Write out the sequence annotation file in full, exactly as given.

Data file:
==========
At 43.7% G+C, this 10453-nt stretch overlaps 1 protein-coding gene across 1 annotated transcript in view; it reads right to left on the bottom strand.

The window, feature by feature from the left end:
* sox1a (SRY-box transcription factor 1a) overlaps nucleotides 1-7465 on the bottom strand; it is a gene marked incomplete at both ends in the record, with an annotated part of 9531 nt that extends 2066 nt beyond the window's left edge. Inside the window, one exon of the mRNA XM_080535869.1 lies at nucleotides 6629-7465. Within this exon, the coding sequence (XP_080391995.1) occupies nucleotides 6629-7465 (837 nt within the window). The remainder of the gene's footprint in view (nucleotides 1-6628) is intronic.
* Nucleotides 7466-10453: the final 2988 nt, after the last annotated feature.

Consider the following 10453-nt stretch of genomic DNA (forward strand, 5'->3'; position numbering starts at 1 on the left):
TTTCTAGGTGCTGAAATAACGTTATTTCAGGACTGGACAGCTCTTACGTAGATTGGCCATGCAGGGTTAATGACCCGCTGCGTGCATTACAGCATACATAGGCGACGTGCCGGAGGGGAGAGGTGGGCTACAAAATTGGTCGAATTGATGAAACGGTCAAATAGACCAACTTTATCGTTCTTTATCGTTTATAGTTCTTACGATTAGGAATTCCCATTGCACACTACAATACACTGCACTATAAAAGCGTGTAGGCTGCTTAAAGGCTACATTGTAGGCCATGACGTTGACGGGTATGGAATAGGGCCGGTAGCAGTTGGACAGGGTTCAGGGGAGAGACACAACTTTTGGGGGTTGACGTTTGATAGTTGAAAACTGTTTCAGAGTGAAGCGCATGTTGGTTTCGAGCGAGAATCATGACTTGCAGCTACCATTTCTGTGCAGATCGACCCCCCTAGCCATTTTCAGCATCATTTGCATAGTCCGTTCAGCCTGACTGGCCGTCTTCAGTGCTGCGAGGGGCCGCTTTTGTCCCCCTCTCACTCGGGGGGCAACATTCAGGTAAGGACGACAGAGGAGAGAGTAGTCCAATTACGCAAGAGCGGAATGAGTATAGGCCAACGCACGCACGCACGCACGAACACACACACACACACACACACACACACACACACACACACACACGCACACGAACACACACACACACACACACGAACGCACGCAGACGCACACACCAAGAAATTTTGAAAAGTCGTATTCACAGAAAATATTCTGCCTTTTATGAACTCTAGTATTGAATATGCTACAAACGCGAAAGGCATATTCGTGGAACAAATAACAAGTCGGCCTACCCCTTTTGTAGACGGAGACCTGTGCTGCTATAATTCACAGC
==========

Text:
At 43.7% G+C, this 10453-nt stretch overlaps 1 protein-coding gene across 1 annotated transcript in view; it reads right to left on the bottom strand.

The window, feature by feature from the left end:
* sox1a (SRY-box transcription factor 1a) overlaps nucleotides 1-7465 on the bottom strand; it is a gene marked incomplete at both ends in the record, with an annotated part of 9531 nt that extends 2066 nt beyond the window's left edge. Inside the window, one exon of the mRNA XM_080535869.1 lies at nucleotides 6629-7465. Within this exon, the coding sequence (XP_080391995.1) occupies nucleotides 6629-7465 (837 nt within the window). The remainder of the gene's footprint in view (nucleotides 1-6628) is intronic.
* Nucleotides 7466-10453: the final 2988 nt, after the last annotated feature.

Consider the following 10453-nt stretch of genomic DNA (forward strand, 5'->3'; position numbering starts at 1 on the left):
TTTCTAGGTGCTGAAATAACGTTATTTCAGGACTGGACAGCTCTTACGTAGATTGGCCATGCAGGGTTAATGACCCGCTGCGTGCATTACAGCATACATAGGCGACGTGCCGGAGGGGAGAGGTGGGCTACAAAATTGGTCGAATTGATGAAACGGTCAAATAGACCAACTTTATCGTTCTTTATCGTTTATAGTTCTTACGATTAGGAATTCCCATTGCACACTACAATACACTGCACTATAAAAGCGTGTAGGCTGCTTAAAGGCTACATTGTAGGCCATGACGTTGACGGGTATGGAATAGGGCCGGTAGCAGTTGGACAGGGTTCAGGGGAGAGACACAACTTTTGGGGGTTGACGTTTGATAGTTGAAAACTGTTTCAGAGTGAAGCGCATGTTGGTTTCGAGCGAGAATCATGACTTGCAGCTACCATTTCTGTGCAGATCGACCCCCCTAGCCATTTTCAGCATCATTTGCATAGTCCGTTCAGCCTGACTGGCCGTCTTCAGTGCTGCGAGGGGCCGCTTTTGTCCCCCTCTCACTCGGGGGGCAACATTCAGGTAAGGACGACAGAGGAGAGAGTAGTCCAATTACGCAAGAGCGGAATGAGTATAGGCCAACGCACGCACGCACGCACGAACACACACACACACACACACACACACACACACACACACACACACGCACACGAACACACACACACACACACACGAACGCACGCAGACGCACACACCAAGAAATTTTGAAAAGTCGTATTCACAGAAAATATTCTGCCTTTTATGAACTCTAGTATTGAATATGCTACAAACGCGAAAGGCATATTCGTGGAACAAATAACAAGTCGGCCTACCCCTTTTGTAGACGGAGACCTGTGCTGCTATAATTCACAGC